5.3.1 Before reading the article:
Initially, Esteban puts the nature of Alzheimer's disease in perspective and highlights how much it affects the aged population. Within this brief introduction, he points us to the most characteristic pathophysiological hallmark of Alzheimer's disease: β-amyloid (Aβ) peptide accumulation. The Aβ peptide is a product of the proteolytic processing of the amyloid precursor protein (APP). Aβ formation is believed to lead to the production of β-amyloid plaques, which is a characteristic feature of Alzheimer's disease, and is independent of the presence of the Aβ peptide in plasma and cerebrospinal fluid. However, the paper by Kamenetz et al. (2003) states that Aβn could have a role in normal neuronal function. Evidence for this role comes from the fact that Aβn is normally synthesised by neurons and modulates excitatory transmission after N-methyl-D-aspartate (NMDA) (see Note A below) receptor activation. The investigators used organotypic (see Note B below) slice cultures to demonstrate that Aβ depresses fast synaptic transmission by NMDA and AMPA receptor activation. This result is consistent with the observed impairment of long-term potentiation (LTP) (see Note C below) after Aβ production. Finally, the author considers some important points, such as possible difficulties in interpreting the data obtained using some animal models, including gene knockouts.
A Glutamate is the most common excitatory neurotransmitter in the brain. Glutamate exerts its effect by binding to glutamate receptors (ionotropic and metabotropic). The ionotropic receptors are ligand-gated ion channels, and are subdivided into three groups (AMPA, NMDA and kainate receptors) based on their pharmacology and structural similarities. NMDA receptors are composed of assemblies of NR1 subunits and NR2 subunits. Both subunits are required to form functional channels. The glutamate binding domain is formed at the junction of NR1 and NR2 subunits (hence the need for both subunits). In addition to glutamate, the NMDA receptor requires the co-agonist glycine to bind, in order for the receptor to function. At resting membrane potentials, NMDA receptors are inactive. NMDA receptor activation leads to a calcium influx into the postsynaptic cells, a signal thought to be crucial for the induction of NMDA-receptor-dependent long-term potentiation (LTP) and long-term depression (LTD).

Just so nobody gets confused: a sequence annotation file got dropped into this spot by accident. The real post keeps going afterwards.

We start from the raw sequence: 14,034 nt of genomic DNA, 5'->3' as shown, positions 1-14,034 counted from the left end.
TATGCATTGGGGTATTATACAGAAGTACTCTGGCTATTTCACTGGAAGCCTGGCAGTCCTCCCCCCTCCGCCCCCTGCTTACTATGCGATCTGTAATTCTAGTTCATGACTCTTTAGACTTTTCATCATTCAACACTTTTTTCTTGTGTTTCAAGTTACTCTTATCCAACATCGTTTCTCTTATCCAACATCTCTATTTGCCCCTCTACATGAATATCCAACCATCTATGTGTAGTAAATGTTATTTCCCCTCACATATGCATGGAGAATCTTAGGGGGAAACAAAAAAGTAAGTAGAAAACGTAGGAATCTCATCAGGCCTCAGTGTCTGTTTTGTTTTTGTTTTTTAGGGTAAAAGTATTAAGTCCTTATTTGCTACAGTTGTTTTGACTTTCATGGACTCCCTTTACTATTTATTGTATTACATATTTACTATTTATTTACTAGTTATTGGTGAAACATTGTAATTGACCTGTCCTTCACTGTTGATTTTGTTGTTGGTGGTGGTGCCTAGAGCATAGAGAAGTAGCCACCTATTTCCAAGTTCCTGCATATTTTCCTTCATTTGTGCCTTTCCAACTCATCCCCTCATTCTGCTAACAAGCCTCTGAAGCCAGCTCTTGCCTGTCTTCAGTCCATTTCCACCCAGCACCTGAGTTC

B The use of experimental models in the study of normal human biology and associated disease progression has led to the development of organotypic slices. A model system should reproduce both the 3-D organisation and the differentiated function of any given organ, but at the same time allow experimental intervention. Organotypic slices fulfil these requirements, in that they approximate organ structure and function in vitro and enable systematic analyses of the molecular contributions of the multiple cell types present.
C Long-term potentiation (LTP) is the enduring facilitation of synaptic transmission that occurs following the activation of a synapse by high-frequency stimulation of the presynaptic neuron. LTP has been suggested to be the functional basis of the neuronal changes that underlie learning and memory. It has been found to occur in several regions of the mammalian brain, including the hippocampus, one of the major brain regions responsible for processing memories. LTP is one of the first examples of a neural mechanism that may affect cognitive function. For further details and information about the relevance of LTP, the following paper is strongly recommended: Bliss, T. V. and Lomo, T. (1973) ‘Long-lasting potentiation of synaptic transmission in the dentate area of the anaesthetized rabbit following stimulation of the perforant path’, Journal of Physiology, 232(2), pp. 331–356.
Now read Neural Ageing Article 2: Esteban, J. A. (2004) ‘Living with the enemy: a physiological role for the β-amyloid peptide’, Trends in Neurosciences, 27, pp. 1–3.
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